password now, and we'll set it up for you as soon as the system is up again. " The message will pipe through the little speaker on the computer. "Pick up the phone, and leave your password now. " Beautiful. Of course, the calls come streaming in, one after another, and every caller leaves a message. Nobody can get through to the real Anarchy board, which sits dormant, as neglected as an unplugged vending machine. Everything's cool, the boys are culling all the logins and passwords they could possibly want, listening to each voice message and laughing uproariously as the callers leave their private information on the machine. The boys are hacking hackers. Then, one of the messages on the voice-mail box gets their attention. The message has a different tone to it. Worried, confused. Something's wrong. The caller isn't your everyday lame hacker, no, he's the co-system operator for the whole Anarchy bulletin board. He's The Graduate's best friend, the only one entrusted with running the system when The Graduate is out of town. Which it turns out he is, visiting his grandmother in New Jersey. The co-system operator must believe that the system really crashed and that The Graduate is trying to patch it back together, because he leaves his login and password. Too funny! Doesn't even pick up on the fact that the voice claiming to be The Graduate is an impostor, but hey, that's voice mail for you. The boys in Eli's room decide to bypass the voice-mail box now, they're having such a good time. They change the callforwarding instructions, so that the calls are forwarded directly to Eli's house. Eli's answering the phone himself, live, taking down everybody's login and password, and the calls keep coming in over the white cordless phone. But then the co-system operator calls back. It must have really rankled him, or maybe just seemed strange, because he's on the line again and you can tell he's suspicious. He hangs up. The phone rings, almost immediately. Paul answers this time, and he starts to say, "Hello, this is The Graduate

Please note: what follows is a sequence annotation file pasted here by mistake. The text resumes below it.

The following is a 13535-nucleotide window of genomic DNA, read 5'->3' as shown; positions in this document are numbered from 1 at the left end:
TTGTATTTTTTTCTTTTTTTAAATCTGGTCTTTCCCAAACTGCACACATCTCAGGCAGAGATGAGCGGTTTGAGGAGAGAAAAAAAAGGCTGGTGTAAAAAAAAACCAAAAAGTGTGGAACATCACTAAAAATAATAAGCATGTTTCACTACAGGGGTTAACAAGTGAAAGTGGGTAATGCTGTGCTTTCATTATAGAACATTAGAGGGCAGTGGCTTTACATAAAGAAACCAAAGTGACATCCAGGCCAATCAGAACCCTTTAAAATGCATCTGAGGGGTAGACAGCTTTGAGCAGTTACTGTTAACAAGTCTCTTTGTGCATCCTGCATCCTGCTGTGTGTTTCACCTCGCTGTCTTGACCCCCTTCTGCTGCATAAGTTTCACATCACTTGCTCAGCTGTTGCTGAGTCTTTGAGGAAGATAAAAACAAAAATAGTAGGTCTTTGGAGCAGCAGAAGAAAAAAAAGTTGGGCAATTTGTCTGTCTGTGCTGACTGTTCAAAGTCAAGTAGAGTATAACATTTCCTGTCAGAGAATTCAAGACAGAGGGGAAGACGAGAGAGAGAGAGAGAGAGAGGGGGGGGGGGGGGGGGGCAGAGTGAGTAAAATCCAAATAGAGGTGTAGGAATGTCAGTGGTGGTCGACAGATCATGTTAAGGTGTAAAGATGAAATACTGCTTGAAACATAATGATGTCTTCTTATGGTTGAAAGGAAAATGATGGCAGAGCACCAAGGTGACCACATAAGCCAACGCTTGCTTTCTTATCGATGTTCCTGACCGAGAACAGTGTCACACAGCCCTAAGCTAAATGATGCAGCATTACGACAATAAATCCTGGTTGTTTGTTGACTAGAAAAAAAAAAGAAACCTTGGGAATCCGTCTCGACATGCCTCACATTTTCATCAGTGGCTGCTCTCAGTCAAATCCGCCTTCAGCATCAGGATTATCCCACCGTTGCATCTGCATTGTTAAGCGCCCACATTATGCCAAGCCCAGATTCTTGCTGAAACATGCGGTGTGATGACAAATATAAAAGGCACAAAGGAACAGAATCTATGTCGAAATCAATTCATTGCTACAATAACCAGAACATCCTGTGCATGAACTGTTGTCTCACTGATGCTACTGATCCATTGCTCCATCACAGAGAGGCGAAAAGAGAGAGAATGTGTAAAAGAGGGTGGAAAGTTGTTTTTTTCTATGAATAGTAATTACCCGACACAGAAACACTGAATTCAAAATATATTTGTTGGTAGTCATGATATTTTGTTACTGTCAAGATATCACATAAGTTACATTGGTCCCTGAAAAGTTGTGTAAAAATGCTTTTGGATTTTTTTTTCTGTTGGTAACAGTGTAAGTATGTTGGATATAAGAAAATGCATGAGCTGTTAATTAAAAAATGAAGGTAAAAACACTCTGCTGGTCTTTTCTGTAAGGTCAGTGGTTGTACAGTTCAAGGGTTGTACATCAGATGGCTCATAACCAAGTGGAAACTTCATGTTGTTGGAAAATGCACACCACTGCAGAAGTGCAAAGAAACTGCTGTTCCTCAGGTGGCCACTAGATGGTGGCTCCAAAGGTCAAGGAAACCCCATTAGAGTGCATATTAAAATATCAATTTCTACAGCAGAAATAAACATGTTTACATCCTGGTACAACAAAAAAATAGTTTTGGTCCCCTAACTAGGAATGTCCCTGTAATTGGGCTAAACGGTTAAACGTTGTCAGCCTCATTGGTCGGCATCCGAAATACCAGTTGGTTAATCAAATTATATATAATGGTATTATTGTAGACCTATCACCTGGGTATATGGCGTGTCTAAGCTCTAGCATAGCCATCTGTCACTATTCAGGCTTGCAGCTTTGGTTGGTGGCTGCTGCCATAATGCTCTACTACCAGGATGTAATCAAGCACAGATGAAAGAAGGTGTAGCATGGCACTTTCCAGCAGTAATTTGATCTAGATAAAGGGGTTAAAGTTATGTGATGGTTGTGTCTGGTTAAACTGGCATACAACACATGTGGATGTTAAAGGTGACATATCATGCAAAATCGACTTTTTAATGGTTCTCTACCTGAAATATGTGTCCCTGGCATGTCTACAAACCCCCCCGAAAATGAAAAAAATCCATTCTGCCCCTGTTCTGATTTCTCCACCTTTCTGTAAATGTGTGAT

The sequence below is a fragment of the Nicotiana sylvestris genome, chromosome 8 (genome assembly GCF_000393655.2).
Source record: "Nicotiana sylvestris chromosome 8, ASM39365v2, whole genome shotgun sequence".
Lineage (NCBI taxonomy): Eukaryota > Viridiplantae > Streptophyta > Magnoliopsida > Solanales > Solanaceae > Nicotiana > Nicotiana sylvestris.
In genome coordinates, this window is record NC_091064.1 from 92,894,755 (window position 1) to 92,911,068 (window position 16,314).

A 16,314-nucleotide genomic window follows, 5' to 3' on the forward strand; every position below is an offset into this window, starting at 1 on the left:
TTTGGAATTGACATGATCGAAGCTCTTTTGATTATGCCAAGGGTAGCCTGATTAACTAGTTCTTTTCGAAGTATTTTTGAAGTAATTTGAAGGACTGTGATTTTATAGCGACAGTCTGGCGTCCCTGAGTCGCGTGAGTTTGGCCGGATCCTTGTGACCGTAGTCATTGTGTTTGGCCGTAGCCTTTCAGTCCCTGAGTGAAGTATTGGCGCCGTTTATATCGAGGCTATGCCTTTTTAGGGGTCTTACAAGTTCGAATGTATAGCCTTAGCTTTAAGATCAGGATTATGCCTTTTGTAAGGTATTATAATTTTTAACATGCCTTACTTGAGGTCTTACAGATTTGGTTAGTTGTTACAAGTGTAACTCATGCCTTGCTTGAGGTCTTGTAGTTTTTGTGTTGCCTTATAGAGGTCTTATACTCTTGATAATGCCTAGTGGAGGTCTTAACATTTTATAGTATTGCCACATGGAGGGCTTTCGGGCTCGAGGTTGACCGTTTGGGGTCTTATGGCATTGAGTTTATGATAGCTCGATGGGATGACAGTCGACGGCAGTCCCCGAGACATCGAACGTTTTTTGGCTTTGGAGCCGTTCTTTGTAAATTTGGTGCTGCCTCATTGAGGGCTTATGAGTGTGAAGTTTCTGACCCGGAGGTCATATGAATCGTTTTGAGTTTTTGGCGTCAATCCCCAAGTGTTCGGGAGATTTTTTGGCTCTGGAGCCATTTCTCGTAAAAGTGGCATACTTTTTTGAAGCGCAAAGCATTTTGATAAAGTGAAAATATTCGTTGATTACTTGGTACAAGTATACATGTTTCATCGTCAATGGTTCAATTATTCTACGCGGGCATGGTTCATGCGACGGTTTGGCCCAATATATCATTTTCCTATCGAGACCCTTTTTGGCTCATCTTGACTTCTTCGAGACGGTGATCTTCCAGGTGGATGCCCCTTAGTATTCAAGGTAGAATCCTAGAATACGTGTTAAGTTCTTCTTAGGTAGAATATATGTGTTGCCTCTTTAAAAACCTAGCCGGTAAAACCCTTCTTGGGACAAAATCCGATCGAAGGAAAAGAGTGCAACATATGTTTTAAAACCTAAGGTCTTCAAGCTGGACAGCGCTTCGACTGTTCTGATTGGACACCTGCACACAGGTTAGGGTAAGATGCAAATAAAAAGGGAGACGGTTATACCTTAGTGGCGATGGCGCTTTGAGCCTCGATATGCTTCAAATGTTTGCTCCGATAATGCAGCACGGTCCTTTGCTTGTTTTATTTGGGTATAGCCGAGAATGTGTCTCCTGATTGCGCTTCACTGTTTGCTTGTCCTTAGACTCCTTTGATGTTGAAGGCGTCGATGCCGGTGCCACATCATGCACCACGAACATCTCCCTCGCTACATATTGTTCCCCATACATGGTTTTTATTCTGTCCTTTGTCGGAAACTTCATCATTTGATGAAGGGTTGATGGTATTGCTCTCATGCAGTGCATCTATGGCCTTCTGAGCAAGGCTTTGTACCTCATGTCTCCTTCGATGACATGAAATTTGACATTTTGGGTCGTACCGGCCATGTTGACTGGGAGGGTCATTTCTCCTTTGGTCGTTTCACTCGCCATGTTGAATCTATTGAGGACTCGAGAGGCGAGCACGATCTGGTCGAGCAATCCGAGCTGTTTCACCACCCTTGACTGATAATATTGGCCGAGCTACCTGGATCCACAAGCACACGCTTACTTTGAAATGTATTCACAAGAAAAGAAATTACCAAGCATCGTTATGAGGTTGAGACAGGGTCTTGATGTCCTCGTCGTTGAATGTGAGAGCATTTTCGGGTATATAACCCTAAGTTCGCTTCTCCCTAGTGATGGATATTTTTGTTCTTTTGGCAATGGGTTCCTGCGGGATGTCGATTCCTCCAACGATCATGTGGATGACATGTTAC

But then the caller breaks in. "I'm The Graduate, " the caller says. It is The Graduate himself, no lie, calling from New Jersey to try to figure out what went wrong with his bulletin board. The co-system operator had given him the heads up. But The Graduate thinks he's calling a phone line that leads to his own bedroom. That's the number he dialed and he has no idea that anyone has forwarded the number to another location. So what The Graduate thinks is: Who's standing in my bedroom, in Outer Queens, rifling through my disks and my notebooks and my hard drive? And who knows, maybe even my underwear drawer? "Who is this?" The Graduate demands from New Jersey. "What are you doing at my house?" Paul, whose strengths do not lie in verbal volleying, shoots the phone over to Eli. Without missing a beat, Eli says into the receiver, using a deadly serious voice: "We're the Secret Service special task force and we're taking away all your computer equipment. " My, my, my. You can practically hear the thud when The Graduate's heart falls right on Granny's rug. Because, as every teenage hacker in America knows, this is how a promising young man gets cut down in the prime of his underground BBS life. The Secret Service busts you. It's well known that the Service handles investigations of electronic intrusions. And every hacker in America fancies himself a clever intruder. The Graduate is no exception to this conceit, and, all the laughter in the background of Eli's end of the conversation notwithstanding, The Graduate does what any kid would do confronted with the dreadful certainty that the jig, finally, is up. He panics. He's being raided! He's headed to jail, where he will be forced, no doubt, to be another man's wife! Worse, what will his parents say? "You're in a lot of trouble, " Eli says.